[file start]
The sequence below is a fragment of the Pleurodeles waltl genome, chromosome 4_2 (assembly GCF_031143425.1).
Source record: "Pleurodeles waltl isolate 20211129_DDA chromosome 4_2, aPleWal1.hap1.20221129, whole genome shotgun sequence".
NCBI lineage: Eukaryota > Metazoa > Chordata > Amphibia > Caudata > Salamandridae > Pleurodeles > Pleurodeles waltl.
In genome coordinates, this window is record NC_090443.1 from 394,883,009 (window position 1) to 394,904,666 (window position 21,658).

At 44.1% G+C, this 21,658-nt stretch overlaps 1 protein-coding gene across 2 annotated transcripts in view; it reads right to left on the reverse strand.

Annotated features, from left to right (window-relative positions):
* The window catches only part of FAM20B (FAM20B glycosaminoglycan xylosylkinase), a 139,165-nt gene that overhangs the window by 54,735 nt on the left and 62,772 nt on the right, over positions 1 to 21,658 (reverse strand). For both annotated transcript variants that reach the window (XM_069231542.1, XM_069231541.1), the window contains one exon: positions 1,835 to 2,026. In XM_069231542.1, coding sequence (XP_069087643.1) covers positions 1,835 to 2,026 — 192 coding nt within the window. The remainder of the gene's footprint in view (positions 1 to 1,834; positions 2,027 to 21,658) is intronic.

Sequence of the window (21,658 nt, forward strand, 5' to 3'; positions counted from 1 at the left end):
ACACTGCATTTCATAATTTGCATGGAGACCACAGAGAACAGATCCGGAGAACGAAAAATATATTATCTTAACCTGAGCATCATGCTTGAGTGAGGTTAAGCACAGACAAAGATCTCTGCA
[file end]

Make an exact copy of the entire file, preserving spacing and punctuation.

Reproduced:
The sequence below is a fragment of the Pleurodeles waltl genome, chromosome 4_2 (assembly GCF_031143425.1).
Source record: "Pleurodeles waltl isolate 20211129_DDA chromosome 4_2, aPleWal1.hap1.20221129, whole genome shotgun sequence".
NCBI lineage: Eukaryota > Metazoa > Chordata > Amphibia > Caudata > Salamandridae > Pleurodeles > Pleurodeles waltl.
In genome coordinates, this window is record NC_090443.1 from 394,883,009 (window position 1) to 394,904,666 (window position 21,658).

At 44.1% G+C, this 21,658-nt stretch overlaps 1 protein-coding gene across 2 annotated transcripts in view; it reads right to left on the reverse strand.

Annotated features, from left to right (window-relative positions):
* The window catches only part of FAM20B (FAM20B glycosaminoglycan xylosylkinase), a 139,165-nt gene that overhangs the window by 54,735 nt on the left and 62,772 nt on the right, over positions 1 to 21,658 (reverse strand). For both annotated transcript variants that reach the window (XM_069231542.1, XM_069231541.1), the window contains one exon: positions 1,835 to 2,026. In XM_069231542.1, coding sequence (XP_069087643.1) covers positions 1,835 to 2,026 — 192 coding nt within the window. The remainder of the gene's footprint in view (positions 1 to 1,834; positions 2,027 to 21,658) is intronic.

Sequence of the window (21,658 nt, forward strand, 5' to 3'; positions counted from 1 at the left end):
ACACTGCATTTCATAATTTGCATGGAGACCACAGAGAACAGATCCGGAGAACGAAAAATATATTATCTTAACCTGAGCATCATGCTTGAGTGAGGTTAAGCACAGACAAAGATCTCTGCA